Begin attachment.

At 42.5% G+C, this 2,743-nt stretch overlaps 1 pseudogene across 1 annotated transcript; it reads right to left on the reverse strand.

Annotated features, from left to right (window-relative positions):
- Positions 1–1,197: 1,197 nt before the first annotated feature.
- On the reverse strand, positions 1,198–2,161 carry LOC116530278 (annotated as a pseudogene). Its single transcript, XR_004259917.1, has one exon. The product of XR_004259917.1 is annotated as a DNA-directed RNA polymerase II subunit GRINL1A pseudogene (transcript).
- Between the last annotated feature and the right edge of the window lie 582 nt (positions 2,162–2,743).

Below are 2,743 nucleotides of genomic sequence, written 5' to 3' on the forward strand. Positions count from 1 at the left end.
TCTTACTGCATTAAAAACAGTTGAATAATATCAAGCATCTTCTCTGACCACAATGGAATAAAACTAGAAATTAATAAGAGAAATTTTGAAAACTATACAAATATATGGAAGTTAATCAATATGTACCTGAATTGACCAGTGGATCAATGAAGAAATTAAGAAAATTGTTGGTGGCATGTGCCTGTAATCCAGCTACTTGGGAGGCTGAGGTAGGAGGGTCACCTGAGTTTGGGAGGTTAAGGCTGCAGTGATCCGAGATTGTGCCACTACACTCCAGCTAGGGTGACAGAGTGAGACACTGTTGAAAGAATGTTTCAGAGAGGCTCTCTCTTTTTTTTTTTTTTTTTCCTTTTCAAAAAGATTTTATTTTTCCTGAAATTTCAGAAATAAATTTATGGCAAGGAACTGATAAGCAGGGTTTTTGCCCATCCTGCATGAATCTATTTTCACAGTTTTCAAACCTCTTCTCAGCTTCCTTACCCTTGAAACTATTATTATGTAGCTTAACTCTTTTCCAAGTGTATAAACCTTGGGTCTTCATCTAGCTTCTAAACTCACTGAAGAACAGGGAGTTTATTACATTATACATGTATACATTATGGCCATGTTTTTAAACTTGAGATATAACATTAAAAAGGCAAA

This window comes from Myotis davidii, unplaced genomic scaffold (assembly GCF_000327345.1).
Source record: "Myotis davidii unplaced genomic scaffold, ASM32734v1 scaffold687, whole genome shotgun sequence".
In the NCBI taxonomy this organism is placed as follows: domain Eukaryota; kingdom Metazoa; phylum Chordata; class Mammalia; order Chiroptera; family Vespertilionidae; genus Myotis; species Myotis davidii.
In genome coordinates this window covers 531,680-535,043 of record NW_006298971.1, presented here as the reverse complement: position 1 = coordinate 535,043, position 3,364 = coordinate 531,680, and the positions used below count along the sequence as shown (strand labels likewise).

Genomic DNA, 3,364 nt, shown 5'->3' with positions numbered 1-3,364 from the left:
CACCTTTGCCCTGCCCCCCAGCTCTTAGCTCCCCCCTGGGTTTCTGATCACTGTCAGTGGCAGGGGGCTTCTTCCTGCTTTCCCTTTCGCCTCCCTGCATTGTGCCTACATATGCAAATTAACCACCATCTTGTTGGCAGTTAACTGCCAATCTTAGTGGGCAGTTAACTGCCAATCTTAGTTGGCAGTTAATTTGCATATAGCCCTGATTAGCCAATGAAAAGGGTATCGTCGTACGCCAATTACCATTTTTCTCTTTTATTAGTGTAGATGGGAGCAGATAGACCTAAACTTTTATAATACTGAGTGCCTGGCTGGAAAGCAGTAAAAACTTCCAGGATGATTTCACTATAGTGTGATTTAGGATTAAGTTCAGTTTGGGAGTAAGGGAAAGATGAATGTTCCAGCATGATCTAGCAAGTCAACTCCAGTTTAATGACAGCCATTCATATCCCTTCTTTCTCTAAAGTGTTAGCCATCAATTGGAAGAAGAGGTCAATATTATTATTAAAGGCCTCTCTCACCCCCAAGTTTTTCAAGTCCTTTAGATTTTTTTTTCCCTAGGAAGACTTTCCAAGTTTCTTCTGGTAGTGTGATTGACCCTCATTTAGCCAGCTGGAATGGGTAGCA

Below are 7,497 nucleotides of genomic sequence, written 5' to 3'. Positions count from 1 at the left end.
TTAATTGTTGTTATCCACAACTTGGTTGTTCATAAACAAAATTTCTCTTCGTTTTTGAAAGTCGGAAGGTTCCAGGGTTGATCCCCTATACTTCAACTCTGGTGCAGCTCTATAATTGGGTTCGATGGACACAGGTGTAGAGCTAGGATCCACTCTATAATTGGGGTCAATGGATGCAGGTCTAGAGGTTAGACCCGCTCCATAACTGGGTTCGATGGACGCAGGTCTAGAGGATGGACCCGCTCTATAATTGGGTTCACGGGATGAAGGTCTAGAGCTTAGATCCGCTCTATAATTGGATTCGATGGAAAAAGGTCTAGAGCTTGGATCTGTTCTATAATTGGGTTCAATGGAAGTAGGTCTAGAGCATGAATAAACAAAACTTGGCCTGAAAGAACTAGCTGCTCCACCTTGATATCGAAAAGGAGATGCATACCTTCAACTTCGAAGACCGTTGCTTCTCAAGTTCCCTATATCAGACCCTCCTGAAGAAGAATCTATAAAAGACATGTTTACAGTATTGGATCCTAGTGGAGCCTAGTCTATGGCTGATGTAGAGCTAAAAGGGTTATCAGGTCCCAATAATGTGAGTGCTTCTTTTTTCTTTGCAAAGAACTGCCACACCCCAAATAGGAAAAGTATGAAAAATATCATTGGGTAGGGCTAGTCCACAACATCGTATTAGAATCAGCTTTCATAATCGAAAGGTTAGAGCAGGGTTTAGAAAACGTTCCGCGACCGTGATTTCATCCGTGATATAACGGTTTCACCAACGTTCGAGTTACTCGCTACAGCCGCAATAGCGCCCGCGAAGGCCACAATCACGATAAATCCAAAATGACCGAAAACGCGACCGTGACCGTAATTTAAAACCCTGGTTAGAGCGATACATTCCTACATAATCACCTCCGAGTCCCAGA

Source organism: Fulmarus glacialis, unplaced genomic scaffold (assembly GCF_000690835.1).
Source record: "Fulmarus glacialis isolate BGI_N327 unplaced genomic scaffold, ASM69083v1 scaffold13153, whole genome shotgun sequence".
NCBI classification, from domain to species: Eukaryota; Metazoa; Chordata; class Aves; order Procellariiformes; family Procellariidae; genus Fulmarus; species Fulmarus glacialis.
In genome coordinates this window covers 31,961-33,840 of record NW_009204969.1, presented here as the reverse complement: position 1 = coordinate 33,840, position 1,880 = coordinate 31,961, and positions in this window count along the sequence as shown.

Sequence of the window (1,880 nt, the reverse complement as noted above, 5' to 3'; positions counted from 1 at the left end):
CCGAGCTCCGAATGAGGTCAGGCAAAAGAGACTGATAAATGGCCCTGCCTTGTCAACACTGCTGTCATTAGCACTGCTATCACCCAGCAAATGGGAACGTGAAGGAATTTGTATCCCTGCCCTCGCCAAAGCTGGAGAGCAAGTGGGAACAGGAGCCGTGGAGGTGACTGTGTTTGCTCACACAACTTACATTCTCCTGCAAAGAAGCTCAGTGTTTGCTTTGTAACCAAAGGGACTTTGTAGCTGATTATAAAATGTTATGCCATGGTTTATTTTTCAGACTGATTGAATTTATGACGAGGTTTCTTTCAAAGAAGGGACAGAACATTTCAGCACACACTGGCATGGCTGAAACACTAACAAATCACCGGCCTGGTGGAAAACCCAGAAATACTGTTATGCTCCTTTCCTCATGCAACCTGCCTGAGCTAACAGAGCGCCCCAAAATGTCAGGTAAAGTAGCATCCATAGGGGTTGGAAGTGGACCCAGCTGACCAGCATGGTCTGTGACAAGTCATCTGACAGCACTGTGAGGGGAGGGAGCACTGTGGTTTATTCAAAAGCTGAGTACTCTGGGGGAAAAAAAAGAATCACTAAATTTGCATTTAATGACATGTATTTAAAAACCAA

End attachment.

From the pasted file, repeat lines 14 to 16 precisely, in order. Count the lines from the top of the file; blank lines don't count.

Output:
Below are 7,497 nucleotides of genomic sequence, written 5' to 3'. Positions count from 1 at the left end.
TTAATTGTTGTTATCCACAACTTGGTTGTTCATAAACAAAATTTCTCTTCGTTTTTGAAAGTCGGAAGGTTCCAGGGTTGATCCCCTATACTTCAACTCTGGTGCAGCTCTATAATTGGGTTCGATGGACACAGGTGTAGAGCTAGGATCCACTCTATAATTGGGGTCAATGGATGCAGGTCTAGAGGTTAGACCCGCTCCATAACTGGGTTCGATGGACGCAGGTCTAGAGGATGGACCCGCTCTATAATTGGGTTCACGGGATGAAGGTCTAGAGCTTAGATCCGCTCTATAATTGGATTCGATGGAAAAAGGTCTAGAGCTTGGATCTGTTCTATAATTGGGTTCAATGGAAGTAGGTCTAGAGCATGAATAAACAAAACTTGGCCTGAAAGAACTAGCTGCTCCACCTTGATATCGAAAAGGAGATGCATACCTTCAACTTCGAAGACCGTTGCTTCTCAAGTTCCCTATATCAGACCCTCCTGAAGAAGAATCTATAAAAGACATGTTTACAGTATTGGATCCTAGTGGAGCCTAGTCTATGGCTGATGTAGAGCTAAAAGGGTTATCAGGTCCCAATAATGTGAGTGCTTCTTTTTTCTTTGCAAAGAACTGCCACACCCCAAATAGGAAAAGTATGAAAAATATCATTGGGTAGGGCTAGTCCACAACATCGTATTAGAATCAGCTTTCATAATCGAAAGGTTAGAGCAGGGTTTAGAAAACGTTCCGCGACCGTGATTTCATCCGTGATATAACGGTTTCACCAACGTTCGAGTTACTCGCTACAGCCGCAATAGCGCCCGCGAAGGCCACAATCACGATAAATCCAAAATGACCGAAAACGCGACCGTGACCGTAATTTAAAACCCTGGTTAGAGCGATACATTCCTACATAATCACCTCCGAGTCCCAGA

Source organism: Fulmarus glacialis, unplaced genomic scaffold (assembly GCF_000690835.1).